10 Reasons that Salmon is Healthier Than You Already Think
Salmon is a true nutritional catch. (Pardon the pun.)
And this might sound a bit crazy, but I sometimes forget just how delicious it is.
Louise and I love to get some fresh salmon and wrap it in aluminum foil with olive oil and fresh rosemary, then bake it for a bit. So good.
But you probably already know how delicious it can be. I want to give you more reasons that it’s worth the price tag…
10 Great Reasons Why Salmon Packs a Powerful Health Punch
1. It’s an omega-3 superstar. Salmon has an unusually high omega-3 fatty acid content and it’s one of the food’s biggest health benefits.
A 4-ounce piece, whether baked or broiled, probably contains at least 2 grams of disease-preventing omega-3 fats. This is more omega-3 intake than the average U.S. adult consumes from all food over several days’ time.
2. It’s Great for Your Heart. All those omega-3s help your heart in several different ways. Intake is associated with decreased risk of heart attack, stroke, heart arrhythmia, high blood pressure and high triglycerides in the blood.
Eating omega-3-dense fish is also connected with improved metabolic markers for cardiovascular disease. These benefits start with even one omega-3 fish meal weekly. More of the benefits, however, kick in with eating these meals 2-3 times per week.
3. Salmon Helps You See. Eating fish rich in omega-3 fats has been associated with decreased risk of two eye-related problems: macular degeneration and chronic dry eye.
4. Salmon Supplies the Best Forms of Omega-3s. Approximately half of the fatty acids in salmon are comprised of EPA (eicosapentaenoic acid) and slightly less are in the form of DHA (docosahexaenoic acid)—which are also unusually high amounts of these types of fatty acids found in common foods. These are the forms of omega-3s that have been shown to provide the most health benefits.
5. It Has a Stellar Omega-3 to Omega-6 Ratio. I might have gone a bit overboard on the Omega-3 push.
However, an average serving usually will contain a very low amount of omega-6—less than a half a gram, which is a ratio of 5.5 to 1 for omega-3s to omega-6s.
In the standard American diet, there’s the continual problem of the omega-3/omega-6 ratio being lopsided in the opposite direction, containing at least 4-5 times as much omega-6 fat as omega-3 fat. This is counter-productive for our health, as studies have shown that these two types of fatty acids compete for the same conversion enzymes. This means that the higher the omega-6s that are in the diet, the more directly they’ll affect the conversion of omega-3s found in plant foods, to the EPA and DHA form of omega-3s, which protect us from disease.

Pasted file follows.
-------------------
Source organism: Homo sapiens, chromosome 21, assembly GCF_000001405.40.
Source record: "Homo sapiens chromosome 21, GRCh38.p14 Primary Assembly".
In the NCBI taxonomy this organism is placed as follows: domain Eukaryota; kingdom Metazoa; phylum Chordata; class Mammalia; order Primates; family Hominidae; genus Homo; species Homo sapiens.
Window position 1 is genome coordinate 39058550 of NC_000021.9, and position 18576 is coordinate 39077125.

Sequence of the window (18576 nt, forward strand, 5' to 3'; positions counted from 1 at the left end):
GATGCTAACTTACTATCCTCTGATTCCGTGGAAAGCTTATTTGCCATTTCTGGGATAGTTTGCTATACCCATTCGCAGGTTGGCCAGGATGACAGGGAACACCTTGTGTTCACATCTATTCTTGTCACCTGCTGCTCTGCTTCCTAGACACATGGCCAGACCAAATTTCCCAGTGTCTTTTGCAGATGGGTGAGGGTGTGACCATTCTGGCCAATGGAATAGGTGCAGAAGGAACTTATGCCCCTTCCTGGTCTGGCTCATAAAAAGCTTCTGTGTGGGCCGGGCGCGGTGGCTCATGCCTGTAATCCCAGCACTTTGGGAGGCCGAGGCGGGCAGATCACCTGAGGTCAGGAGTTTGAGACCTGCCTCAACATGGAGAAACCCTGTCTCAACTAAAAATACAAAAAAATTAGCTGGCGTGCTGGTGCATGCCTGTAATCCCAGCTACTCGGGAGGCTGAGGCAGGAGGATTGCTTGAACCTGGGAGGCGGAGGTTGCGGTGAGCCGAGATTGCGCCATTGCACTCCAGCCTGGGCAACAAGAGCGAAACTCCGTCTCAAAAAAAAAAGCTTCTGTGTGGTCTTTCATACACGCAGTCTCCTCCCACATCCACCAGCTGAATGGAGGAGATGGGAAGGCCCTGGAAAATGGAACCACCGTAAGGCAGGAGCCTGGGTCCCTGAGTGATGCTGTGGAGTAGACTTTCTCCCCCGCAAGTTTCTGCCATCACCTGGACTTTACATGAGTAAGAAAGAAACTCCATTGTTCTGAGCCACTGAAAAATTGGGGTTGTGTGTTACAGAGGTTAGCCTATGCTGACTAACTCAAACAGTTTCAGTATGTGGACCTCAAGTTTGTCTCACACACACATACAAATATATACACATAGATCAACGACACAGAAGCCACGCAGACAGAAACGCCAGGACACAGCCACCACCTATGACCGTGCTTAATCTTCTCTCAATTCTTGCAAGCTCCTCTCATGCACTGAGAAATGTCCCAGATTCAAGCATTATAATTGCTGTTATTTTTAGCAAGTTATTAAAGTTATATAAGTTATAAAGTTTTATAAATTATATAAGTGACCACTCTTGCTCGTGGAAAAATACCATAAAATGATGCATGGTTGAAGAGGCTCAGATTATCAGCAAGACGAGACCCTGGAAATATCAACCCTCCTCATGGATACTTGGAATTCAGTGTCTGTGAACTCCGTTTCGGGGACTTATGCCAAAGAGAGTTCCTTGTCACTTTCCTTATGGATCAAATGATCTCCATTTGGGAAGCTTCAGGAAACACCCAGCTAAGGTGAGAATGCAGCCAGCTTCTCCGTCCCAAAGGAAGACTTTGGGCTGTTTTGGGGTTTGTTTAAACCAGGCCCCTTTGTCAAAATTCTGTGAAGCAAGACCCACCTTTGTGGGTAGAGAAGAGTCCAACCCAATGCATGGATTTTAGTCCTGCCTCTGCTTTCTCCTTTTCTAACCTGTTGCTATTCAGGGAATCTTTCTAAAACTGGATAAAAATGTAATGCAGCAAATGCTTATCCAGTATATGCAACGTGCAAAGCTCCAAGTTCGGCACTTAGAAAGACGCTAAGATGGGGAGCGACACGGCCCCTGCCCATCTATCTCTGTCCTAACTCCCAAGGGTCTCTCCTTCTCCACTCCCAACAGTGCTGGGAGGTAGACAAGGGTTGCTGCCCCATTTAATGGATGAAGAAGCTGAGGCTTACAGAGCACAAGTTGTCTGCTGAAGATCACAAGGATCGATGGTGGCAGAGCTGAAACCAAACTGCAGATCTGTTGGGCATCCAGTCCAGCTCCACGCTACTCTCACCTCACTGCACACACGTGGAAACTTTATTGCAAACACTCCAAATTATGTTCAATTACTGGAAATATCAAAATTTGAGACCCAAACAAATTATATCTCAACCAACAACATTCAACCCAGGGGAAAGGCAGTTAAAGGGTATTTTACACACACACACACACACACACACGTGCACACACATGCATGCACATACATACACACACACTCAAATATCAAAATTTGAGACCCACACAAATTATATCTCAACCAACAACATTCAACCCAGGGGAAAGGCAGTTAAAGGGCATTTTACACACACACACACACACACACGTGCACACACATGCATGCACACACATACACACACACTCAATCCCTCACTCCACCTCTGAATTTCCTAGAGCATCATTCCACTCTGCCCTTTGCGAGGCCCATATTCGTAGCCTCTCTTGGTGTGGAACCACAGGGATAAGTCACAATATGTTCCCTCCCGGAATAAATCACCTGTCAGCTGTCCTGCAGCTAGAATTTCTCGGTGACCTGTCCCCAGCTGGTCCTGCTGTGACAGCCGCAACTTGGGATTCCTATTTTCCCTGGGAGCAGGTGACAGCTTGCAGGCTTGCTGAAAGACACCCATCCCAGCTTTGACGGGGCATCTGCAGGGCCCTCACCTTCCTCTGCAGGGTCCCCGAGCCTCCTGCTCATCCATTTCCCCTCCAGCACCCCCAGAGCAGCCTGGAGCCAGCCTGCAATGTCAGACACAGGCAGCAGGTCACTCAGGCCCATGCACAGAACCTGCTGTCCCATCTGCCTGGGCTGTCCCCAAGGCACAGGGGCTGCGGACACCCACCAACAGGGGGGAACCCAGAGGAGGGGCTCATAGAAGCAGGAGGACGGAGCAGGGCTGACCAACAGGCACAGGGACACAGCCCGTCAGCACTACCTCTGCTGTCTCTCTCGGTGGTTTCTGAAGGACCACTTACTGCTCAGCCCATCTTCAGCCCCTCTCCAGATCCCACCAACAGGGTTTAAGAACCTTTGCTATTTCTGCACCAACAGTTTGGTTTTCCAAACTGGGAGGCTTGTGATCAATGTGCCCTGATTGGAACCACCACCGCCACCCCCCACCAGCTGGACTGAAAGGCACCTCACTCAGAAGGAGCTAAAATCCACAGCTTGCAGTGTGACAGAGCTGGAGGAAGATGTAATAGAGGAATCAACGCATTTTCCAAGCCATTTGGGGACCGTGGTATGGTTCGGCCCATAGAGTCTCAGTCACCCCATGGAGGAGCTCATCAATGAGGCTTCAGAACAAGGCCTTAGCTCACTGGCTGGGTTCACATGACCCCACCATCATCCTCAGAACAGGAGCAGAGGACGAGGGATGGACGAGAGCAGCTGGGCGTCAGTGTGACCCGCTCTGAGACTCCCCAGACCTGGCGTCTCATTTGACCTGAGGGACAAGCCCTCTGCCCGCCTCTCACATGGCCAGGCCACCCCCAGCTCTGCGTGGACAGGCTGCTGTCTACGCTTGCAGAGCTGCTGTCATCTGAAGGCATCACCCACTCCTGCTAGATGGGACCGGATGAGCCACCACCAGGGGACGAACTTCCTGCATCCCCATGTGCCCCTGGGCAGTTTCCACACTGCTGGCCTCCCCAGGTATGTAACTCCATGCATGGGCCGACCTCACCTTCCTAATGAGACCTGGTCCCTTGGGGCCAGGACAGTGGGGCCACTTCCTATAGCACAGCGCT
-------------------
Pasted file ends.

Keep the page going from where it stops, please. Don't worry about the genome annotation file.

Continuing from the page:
6. Salmon is Chock-Full of Awesome Amino Acids. It’s got a full range to start with, but it’s also particularly high in taurine, an antioxidant amino acid.
7. (Alaskan) Salmon is Sustainable. Monterey Bay Aquarium in Monterey, California just declared Alaskan salmon as a “best choice” in salmon selection because it is the only low-risk salmon to meet four sustainability criteria: the level of population vulnerability, the effects of fishing on the habitat, the state of wild stocks, and the by-catch (the other types of fish that are caught unintentionally during salmon fishing).
8. Salmon is a Great Source os Selenium. A 4-oz. serving contains over 61% of the recommended daily value of this immune-boosting mineral. An adequate supply of selenium in the diet has been linked to decreased risk of joint inflammation and prevention of specific cancers, including colorectal. Selenium has also been shown to play an important role in cardiovascular protection.
9. It Will Make You Smarter. The DHA salmon provides is considered by many researchers to be the most important fat in the human brain. High salmon intake is associated with decreased risk of certain brain-related problems like depression, decreased risk of hostility in teenagers and decreased risk of cognitive decline in seniors. Some studies show a correlation between higher IQ and omega-3 intake and omega-3 fish.
10.Wild-Caught Salmon is Low in Contaminants. While contaminants like pesticides and persistent organic pollutants (POPs) continue to be a problem in salmon habitats and with the fish itself, other wild-caught varieties like Southeast Alaskan chum, sockeye, coho, pink and chinook, as well as Kodiak coho, pink and chum, still pose a low risk of contaminants.
The many ways that salmon nourishes us makes it a perfect addition to a Paleo table, if it’s not on yours already. Try eating salmon 2-3 times a week as a delicious and healthy way to fortify and protect your body and mind.
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